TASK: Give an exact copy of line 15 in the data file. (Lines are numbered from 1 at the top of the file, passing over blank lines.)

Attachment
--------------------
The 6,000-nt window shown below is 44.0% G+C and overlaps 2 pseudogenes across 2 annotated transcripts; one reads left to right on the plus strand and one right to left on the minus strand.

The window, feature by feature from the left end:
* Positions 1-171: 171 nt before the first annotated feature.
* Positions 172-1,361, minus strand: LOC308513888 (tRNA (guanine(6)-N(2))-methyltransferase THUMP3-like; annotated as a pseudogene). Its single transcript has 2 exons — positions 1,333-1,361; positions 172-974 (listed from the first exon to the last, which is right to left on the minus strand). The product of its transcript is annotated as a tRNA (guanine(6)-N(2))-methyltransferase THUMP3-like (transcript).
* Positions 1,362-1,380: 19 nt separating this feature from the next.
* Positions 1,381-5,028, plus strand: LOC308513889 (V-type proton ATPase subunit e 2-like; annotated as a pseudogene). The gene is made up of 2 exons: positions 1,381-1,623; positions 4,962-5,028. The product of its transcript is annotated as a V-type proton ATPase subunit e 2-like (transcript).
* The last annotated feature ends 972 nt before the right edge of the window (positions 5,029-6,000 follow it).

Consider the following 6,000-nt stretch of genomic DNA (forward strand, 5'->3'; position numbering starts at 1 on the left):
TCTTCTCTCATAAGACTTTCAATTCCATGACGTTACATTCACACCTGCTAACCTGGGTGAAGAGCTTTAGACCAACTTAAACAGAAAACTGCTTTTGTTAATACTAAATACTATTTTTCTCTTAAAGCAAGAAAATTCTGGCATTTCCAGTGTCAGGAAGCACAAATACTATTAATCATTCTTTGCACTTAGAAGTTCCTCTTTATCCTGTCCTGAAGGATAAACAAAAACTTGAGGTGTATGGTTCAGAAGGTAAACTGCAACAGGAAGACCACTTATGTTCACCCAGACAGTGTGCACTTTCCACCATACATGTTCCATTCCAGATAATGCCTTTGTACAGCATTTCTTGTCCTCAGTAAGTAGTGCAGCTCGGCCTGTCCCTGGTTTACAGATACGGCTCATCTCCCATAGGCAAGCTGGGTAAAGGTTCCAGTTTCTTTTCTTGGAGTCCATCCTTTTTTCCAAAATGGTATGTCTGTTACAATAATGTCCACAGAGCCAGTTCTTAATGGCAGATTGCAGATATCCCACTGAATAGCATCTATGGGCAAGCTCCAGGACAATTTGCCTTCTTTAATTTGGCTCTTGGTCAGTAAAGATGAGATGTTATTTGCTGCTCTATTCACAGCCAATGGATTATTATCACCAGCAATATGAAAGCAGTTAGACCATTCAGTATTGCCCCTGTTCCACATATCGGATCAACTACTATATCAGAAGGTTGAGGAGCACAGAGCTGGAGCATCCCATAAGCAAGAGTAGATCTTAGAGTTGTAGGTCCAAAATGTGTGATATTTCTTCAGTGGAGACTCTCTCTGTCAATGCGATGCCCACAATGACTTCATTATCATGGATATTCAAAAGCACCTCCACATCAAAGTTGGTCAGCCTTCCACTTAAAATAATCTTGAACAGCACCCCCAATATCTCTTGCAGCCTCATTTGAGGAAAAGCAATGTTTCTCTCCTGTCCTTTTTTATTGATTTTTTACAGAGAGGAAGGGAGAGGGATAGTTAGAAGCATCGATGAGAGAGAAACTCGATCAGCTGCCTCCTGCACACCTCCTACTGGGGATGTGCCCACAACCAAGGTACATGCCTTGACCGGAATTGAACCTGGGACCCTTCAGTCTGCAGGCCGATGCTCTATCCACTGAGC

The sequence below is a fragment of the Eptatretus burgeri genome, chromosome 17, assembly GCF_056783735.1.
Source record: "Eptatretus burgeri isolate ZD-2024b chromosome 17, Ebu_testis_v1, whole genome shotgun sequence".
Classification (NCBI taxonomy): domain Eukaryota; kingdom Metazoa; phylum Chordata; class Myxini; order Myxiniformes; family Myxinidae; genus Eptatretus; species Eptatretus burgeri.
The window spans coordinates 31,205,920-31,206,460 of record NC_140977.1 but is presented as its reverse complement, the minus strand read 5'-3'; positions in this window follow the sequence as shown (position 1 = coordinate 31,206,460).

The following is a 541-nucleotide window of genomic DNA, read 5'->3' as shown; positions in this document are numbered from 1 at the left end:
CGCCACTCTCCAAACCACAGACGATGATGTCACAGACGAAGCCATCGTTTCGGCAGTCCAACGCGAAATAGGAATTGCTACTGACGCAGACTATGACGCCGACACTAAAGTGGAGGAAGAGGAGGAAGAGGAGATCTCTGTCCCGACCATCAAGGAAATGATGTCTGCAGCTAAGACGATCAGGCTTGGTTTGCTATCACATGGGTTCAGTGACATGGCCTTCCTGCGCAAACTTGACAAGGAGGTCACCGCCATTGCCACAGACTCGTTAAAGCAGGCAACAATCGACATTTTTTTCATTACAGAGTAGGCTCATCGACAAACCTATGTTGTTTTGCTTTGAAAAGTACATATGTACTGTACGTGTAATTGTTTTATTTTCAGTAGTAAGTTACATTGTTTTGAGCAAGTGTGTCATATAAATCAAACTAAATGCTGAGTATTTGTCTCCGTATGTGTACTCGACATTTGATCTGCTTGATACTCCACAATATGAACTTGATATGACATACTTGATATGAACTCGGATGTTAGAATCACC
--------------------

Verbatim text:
CGCCACTCTCCAAACCACAGACGATGATGTCACAGACGAAGCCATCGTTTCGGCAGTCCAACGCGAAATAGGAATTGCTACTGACGCAGACTATGACGCCGACACTAAAGTGGAGGAAGAGGAGGAAGAGGAGATCTCTGTCCCGACCATCAAGGAAATGATGTCTGCAGCTAAGACGATCAGGCTTGGTTTGCTATCACATGGGTTCAGTGACATGGCCTTCCTGCGCAAACTTGACAAGGAGGTCACCGCCATTGCCACAGACTCGTTAAAGCAGGCAACAATCGACATTTTTTTCATTACAGAGTAGGCTCATCGACAAACCTATGTTGTTTTGCTTTGAAAAGTACATATGTACTGTACGTGTAATTGTTTTATTTTCAGTAGTAAGTTACATTGTTTTGAGCAAGTGTGTCATATAAATCAAACTAAATGCTGAGTATTTGTCTCCGTATGTGTACTCGACATTTGATCTGCTTGATACTCCACAATATGAACTTGATATGACATACTTGATATGAACTCGGATGTTAGAATCACC